Economics at University Of Groningen | Flashcards & Summaries

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Lernmaterialien für Economics an der University of Groningen

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Microeconomics

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  • The little picture
  • How individuals make decisions and how these decisions interact
  • Manifestations: supply and demand, models of consumers or firms
  • Clear models

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First economic principle

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  1. Choices are necessary because resources are scarce


  • Resources are scarce -> Can´t always get what you want -> Must make choices
  • Resource: Land, Labour (the time of workers), Physical capital (machinery, buildings), Human capital (education, skills of workers), Clean air and water

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The rational rule

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If something is worth doing, keep doing it until your marginal benefits equal your marginal costs.

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Controlling quantities

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  • how much of a good may be bought or sold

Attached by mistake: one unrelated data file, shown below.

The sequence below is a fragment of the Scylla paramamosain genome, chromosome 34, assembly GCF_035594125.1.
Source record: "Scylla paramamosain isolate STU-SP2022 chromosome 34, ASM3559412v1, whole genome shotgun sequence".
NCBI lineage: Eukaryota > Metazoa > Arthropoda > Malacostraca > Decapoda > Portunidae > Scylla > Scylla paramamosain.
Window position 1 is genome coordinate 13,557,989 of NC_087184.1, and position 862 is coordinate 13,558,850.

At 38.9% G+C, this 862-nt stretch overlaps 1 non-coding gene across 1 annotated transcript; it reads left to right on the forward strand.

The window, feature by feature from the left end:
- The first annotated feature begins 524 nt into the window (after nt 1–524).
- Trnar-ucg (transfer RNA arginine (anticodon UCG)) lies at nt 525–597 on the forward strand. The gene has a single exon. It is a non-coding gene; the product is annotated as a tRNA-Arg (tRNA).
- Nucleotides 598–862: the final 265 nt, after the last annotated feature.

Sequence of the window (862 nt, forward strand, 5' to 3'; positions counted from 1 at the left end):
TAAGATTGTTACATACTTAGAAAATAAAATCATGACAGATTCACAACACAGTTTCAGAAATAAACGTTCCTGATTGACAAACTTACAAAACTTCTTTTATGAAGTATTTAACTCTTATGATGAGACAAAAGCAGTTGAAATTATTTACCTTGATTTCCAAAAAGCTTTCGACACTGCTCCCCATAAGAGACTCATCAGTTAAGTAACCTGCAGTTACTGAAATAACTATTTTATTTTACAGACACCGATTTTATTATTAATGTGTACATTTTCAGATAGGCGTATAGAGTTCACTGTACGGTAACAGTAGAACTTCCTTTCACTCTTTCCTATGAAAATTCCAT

•   When the quota limit is smaller than the equilibrium quantity in an unregulated market, the demand price is higher than the supply price— there is a wedge between them at the quota limit.

 •  This wedge is the quota rent, the earnings that accrue to the license-holder from ownership of the right to sell the good—whether by actually supplying the good or by renting the license to someone else. The market price of a license equals the quota rent.

 •  Like price controls, quantity controls create deadweight loss and encourage illegal activity.


 


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Pro and Cons for minimum wage?

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In favour

Against

Increase in productivity

Could lead to inflation because products become more expensive

More consumers

From perspective of employer, would have to spend more money

Higher earnings

Many low-wage workers will be fired

Will help the poor

Black market

 

Outsourcing, Off-shoring


-> It all boils down to the price elasticity of demand


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Macroeconomics

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  • The big picture
  • How overall economics works (economic fluctuations, overall ups and downs)
  • Manifestations: employment, GDP, inflation (aggregate variables)
  • More debatable


 


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Production possibility frontier

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The maximum quantity of one good that can be produced for any given quantity produced of the other (trade-off).

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Supply curve

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  • Relationship between quantity supplied and price